Jack Pearadin and Doug Nelsen found a 1.73-carat diamond after nearly a year of searching the park's field.
Chef Donnie Ferneau, an imposing fellow with a large grin, confesses to being a little cocky. But why wouldn’t he be, considering where he’s come in five years?
When he arrived in Little Rock Jan. 4, 2001, following his brother Jeff, who followed his parents here, Donnie Ferneau says he went to nearly every restaurant in town looking for a job.
Today, he is executive chef of his eponymous Hillcrest restaurant, which was voted by Arkansas Times readers as the best new restaurant in 2005.
The 30-year-old Ferneau also has been voted the best overall chef at the past two Arkansas Hospitality Association conventions, as well as winning the Kidney Foundation’s best overall chef competition three years in a row.
Five years ago, the Rockford, Ill., native just wanted a job. He’d learned cooking in Rockford under Philippe Forcioli, chef on the Orient Express before moving to the United States. After following his family to Little Rock (his father works for Union Pacific), Ferneau took a job at Shorty Smalls. It last a day; he then joined Paul Novicky at Spaule. The move added Ferneau to the family tree that Restaurant Jacques and Suzanne spawned, whose branches can be seen throughout the Little Rock cooking establishment: Novicky was trained by Denis Seyer. “He honed me into what Little Rock was about, taught me about the city and what they eat,” Ferneau said.
Then, after four months with Novicky, Ferneau spent the next several months in a variety of jobs: at Satellite Cafe, the River Market cubicle of Kathy Webb’s Lilly’s Dim Sum Then Sum, grill chef at Michael Selig’s then-just-opened Vermillion Water Grille. It appeared he had settled down over the next year and half as the executive chef of Ciao Baci.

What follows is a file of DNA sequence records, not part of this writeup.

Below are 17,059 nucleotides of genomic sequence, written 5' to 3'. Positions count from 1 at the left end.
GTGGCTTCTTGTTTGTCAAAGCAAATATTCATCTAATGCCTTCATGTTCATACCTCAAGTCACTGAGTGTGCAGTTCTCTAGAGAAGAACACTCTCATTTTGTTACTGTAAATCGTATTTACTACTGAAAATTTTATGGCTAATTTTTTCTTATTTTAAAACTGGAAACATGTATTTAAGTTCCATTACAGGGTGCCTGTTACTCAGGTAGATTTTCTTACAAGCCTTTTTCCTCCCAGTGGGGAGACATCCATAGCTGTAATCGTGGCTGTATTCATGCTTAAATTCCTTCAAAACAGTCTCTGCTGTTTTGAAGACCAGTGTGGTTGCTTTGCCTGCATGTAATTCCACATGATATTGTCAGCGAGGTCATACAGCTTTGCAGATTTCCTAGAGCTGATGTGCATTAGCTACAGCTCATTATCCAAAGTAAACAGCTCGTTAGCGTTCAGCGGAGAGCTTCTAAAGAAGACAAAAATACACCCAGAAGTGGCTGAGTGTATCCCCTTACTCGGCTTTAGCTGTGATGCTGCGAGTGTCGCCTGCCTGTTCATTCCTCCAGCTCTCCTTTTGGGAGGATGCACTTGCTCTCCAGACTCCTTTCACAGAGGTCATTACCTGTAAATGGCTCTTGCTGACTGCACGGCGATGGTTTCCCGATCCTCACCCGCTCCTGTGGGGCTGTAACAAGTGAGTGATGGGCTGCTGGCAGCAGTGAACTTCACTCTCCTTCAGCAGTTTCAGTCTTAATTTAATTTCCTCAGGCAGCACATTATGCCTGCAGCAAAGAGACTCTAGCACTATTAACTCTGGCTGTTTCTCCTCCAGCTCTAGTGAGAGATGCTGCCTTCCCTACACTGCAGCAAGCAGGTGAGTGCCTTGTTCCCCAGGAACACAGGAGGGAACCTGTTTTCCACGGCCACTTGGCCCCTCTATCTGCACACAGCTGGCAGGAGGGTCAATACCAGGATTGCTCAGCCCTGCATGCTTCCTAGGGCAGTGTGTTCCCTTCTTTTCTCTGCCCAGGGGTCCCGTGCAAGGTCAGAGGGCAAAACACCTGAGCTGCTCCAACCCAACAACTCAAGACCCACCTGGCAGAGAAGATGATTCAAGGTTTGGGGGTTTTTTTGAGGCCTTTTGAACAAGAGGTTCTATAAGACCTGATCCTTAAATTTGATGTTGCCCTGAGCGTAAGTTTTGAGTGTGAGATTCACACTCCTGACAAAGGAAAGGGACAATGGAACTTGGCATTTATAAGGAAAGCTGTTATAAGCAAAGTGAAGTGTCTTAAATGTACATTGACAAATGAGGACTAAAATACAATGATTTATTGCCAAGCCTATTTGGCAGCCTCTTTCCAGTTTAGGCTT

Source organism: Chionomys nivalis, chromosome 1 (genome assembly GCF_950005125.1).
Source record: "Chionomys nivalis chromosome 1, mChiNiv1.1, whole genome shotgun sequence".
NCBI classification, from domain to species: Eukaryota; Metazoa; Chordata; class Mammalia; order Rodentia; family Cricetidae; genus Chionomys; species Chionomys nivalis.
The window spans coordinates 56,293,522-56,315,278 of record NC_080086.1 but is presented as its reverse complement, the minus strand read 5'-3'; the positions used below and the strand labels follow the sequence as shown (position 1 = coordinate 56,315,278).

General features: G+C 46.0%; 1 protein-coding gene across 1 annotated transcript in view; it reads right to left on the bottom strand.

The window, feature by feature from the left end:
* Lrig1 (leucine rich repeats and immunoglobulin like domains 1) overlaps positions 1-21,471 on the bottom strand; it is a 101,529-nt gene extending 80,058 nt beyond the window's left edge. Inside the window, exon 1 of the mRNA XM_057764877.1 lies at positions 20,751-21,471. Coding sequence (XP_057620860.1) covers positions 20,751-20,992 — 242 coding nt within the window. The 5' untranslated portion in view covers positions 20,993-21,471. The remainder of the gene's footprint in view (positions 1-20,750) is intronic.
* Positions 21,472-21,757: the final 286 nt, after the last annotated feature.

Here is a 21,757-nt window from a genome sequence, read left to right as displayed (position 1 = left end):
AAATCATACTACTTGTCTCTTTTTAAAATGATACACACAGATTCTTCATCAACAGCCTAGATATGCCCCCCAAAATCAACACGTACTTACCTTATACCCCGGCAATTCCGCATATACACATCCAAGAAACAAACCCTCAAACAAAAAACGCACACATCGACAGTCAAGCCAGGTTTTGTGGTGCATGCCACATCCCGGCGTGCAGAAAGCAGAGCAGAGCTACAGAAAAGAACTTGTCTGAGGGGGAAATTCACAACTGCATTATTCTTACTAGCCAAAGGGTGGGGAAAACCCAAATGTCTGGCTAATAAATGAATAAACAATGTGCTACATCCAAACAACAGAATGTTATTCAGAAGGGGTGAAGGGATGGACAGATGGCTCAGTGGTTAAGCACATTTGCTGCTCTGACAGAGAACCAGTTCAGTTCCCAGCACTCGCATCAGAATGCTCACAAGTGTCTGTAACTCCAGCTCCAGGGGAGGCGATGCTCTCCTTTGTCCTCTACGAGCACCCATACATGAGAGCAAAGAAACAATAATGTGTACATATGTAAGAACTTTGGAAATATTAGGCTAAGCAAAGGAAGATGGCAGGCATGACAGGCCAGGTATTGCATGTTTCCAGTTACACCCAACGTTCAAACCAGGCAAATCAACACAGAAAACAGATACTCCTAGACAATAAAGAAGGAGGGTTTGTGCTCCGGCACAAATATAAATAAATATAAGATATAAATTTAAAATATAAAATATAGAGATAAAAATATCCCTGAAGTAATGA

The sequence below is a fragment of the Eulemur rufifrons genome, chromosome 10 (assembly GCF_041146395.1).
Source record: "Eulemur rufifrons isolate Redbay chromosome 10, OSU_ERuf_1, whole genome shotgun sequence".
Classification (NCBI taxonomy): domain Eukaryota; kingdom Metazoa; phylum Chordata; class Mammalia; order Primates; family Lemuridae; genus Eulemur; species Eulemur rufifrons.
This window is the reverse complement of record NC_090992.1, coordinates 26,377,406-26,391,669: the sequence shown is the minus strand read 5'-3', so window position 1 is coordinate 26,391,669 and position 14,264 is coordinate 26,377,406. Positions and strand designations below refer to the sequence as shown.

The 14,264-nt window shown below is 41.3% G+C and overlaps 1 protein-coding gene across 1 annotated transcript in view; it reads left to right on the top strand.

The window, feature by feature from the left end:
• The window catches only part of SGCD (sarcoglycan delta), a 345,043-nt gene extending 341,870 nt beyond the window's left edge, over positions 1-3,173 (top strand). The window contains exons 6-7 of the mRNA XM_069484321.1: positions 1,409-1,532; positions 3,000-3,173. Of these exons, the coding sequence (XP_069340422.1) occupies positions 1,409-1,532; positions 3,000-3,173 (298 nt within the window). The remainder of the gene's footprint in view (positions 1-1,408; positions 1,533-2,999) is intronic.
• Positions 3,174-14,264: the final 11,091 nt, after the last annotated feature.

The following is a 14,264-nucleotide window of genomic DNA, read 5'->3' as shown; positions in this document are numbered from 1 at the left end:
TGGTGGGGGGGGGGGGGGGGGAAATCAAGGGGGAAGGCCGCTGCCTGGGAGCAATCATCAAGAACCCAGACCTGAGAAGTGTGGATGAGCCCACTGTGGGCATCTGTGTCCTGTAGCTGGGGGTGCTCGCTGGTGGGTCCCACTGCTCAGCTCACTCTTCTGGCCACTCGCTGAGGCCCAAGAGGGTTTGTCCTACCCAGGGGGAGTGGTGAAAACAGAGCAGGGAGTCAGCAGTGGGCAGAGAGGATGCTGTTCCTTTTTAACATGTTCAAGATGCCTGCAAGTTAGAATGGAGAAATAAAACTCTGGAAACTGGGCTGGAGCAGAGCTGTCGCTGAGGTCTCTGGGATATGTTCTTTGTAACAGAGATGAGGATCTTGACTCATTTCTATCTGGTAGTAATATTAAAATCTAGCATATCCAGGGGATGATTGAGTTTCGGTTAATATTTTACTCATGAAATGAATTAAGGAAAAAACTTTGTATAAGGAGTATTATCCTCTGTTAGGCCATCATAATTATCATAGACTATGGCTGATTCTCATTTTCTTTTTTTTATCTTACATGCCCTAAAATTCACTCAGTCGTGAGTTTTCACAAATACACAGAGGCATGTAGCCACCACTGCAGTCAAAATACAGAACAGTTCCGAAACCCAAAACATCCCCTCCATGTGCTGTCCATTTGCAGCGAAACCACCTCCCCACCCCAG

Owning his own establishment was always in the back of Ferneau’s mind, though. The idea started becoming a reality in October 2004 when Ferneau took a space in the Ice House Revival on Kavanaugh, where Andre’s and before that, Chops, were located. With Rodney Thomason and Joel Studt as investors, it took only two months to have the restaurant ready for customers, and after a soft opening around Christmas, Ferneau says he was urged to open for New Year’s Eve. “We were filled that first night,” he said. “We were drawing crowds and not advertising.”
The restaurant seats 87 inside, and al fresco dining was added — the original front glass wall was pulled back off the sidewalk — to the front and sides of the space to seat an additional 50.
Randy Murray is Ferneau’s sous chef, and brother Jeff Ferneau runs the bar. Lauren Bernstein is the office manager.
The restaurant isn’t cheap. Donnie Ferneau says prices run higher because the fish is flown in daily from Hawaii, not one or two times a week. The beef is top of the line. He spends more on other ingredients. All of this shows on the plate. For appetizers, the calamari is as fresh and cooked as well as anywhere in town. Salads are daring, and a meal in themselves. “I don’t believe in making small salads,” he said.
There’s barely a local chef he doesn’t mention by name in an interview. He has immense respect for his cohorts, including Seyer: “He’s a bad-ass. I’ve had his cuisine, I’ve seen his menu. He knows classical French, and when you do it right like he does, it’s fabulous.” And: “I could do a lot of fish, and Peter Brave, he’s known for fish. I’m pretty honored to be associated with him.”
Donnie Ferneau recommends this menu:
“Sashimi for an appetizer, then a pan-seared beef tenderloin with a demi-glace, and sauteed spinach with garlic and lemon, and also a grilled tomato.” Ferneau’s impressive wine list would have any number of medium to hearty reds to complement the entree.